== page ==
I was born in 1975, part of Generation X, probably the last generation whose parents felt comfortable sending their kids out into the neighborhood after school.  “Go outside and be back by dinner,” was a common directive from my mother.   My street ran along the bottom of an undeveloped hill, and “The Hill” was where my sisters and I went when my mom sent us outdoors.  My childhood was also filled with Girl Scouts, dance classes and community soccer, but my best memories and my most formative experiences come from the times my mother wanted nothing more than to get me and my sisters out of her hair for a few hours.

preschool hikeUnlike more structured activities, The Hill was totally open to our interpretation and needs:  it was a place where we could try to make sense of the complex world in which we lived by reconstructing it on a much smaller scale.  The Hill had scary places (“the swamp”) and refuges (“rainbow rock”).  On The Hill we were sometimes brave explorers discovering new lands and other times victims in need of rescue.   The Hill was whatever we needed it to be.

A growing body of research in early childhood development is revealing the critical connection between this type of exposure to nature and the developing brain.  Children who spend immersive time in nature (not just outdoors on the basketball court or playground, but in nature), tend to be less anxious and better able to focus, and to have fewer health issues and more emotional resilience, than children who don’t.  (Learn more at http://www.childrenandnature.org/documents/C118/.) The challenge in our increasingly urban environment is: how do we provide very young children with the kind of immersive exposure to nature they really need?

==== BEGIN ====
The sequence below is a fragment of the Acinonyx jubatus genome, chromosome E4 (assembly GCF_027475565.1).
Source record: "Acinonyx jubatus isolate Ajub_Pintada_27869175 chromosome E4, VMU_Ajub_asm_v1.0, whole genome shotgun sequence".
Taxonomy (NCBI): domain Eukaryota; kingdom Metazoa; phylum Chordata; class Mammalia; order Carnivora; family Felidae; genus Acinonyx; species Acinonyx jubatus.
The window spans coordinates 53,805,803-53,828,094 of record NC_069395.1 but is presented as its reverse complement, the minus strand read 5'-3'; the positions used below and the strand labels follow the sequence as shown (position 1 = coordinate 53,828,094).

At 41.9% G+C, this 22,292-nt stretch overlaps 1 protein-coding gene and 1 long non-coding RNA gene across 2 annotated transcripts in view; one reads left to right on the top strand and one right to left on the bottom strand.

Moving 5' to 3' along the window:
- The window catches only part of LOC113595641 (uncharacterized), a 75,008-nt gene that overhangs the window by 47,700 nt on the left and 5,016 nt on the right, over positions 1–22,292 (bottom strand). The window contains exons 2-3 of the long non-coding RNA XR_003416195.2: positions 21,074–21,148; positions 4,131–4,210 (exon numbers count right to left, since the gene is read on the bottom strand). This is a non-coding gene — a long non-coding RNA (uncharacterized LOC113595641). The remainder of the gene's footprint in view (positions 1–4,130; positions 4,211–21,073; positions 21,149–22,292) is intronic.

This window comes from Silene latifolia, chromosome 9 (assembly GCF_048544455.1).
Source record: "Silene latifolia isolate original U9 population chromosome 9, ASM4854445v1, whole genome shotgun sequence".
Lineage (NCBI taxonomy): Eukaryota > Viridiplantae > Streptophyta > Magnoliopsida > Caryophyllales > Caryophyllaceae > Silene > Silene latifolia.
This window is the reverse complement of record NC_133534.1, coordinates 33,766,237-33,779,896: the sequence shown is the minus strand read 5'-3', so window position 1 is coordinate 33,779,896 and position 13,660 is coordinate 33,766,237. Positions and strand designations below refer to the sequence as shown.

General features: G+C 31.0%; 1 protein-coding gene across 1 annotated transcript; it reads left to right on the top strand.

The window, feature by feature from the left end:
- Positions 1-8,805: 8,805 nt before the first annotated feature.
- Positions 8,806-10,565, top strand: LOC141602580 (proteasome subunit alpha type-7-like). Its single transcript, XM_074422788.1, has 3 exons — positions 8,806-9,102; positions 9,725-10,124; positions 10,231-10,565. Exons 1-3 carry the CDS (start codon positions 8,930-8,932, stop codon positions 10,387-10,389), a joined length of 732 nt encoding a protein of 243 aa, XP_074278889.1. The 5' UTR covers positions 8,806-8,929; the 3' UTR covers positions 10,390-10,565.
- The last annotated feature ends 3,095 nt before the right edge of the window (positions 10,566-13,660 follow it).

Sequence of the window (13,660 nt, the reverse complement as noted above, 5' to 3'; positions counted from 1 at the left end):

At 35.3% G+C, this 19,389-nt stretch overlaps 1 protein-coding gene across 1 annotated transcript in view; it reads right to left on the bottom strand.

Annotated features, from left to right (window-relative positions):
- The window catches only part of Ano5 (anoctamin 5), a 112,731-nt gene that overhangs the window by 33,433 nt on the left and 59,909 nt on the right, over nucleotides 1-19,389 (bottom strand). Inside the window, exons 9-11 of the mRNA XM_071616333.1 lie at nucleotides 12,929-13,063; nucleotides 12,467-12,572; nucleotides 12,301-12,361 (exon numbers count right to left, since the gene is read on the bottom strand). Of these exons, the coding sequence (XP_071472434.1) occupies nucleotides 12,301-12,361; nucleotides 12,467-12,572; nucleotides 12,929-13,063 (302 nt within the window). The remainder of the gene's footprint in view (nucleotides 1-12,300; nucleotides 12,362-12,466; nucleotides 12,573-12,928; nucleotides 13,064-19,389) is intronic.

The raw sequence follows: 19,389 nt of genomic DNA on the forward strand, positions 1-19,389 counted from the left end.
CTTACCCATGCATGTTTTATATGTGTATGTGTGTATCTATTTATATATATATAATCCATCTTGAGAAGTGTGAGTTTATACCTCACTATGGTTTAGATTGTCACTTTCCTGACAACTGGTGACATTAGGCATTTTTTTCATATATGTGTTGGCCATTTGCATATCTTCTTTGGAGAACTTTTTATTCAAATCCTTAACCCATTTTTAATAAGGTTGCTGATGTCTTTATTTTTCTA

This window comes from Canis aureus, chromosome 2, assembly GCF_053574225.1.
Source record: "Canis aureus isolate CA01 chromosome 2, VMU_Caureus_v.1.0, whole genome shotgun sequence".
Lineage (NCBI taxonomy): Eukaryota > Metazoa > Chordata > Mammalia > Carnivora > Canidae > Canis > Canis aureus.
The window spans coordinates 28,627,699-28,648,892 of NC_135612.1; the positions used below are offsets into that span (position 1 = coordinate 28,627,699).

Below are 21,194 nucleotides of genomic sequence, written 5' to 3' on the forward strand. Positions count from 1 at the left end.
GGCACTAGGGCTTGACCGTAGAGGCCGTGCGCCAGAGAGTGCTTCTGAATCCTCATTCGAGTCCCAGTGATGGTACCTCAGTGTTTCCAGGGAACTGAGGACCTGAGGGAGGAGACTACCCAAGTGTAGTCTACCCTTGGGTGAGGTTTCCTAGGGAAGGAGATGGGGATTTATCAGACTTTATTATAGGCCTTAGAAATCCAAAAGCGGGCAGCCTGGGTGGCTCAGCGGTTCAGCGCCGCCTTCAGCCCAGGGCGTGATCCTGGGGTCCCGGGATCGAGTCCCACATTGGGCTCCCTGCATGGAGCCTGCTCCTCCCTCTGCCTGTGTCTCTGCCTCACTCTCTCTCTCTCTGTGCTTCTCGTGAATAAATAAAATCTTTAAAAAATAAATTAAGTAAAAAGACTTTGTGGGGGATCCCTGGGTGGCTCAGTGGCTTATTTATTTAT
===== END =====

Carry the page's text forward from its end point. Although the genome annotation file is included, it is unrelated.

The Schuylkill Center is keenly aware of this challenge, and already offers opportunities for nature play in many of its programs.  Now we are adding another path for children in the critical early years of development: we are opening a “nature preschool.”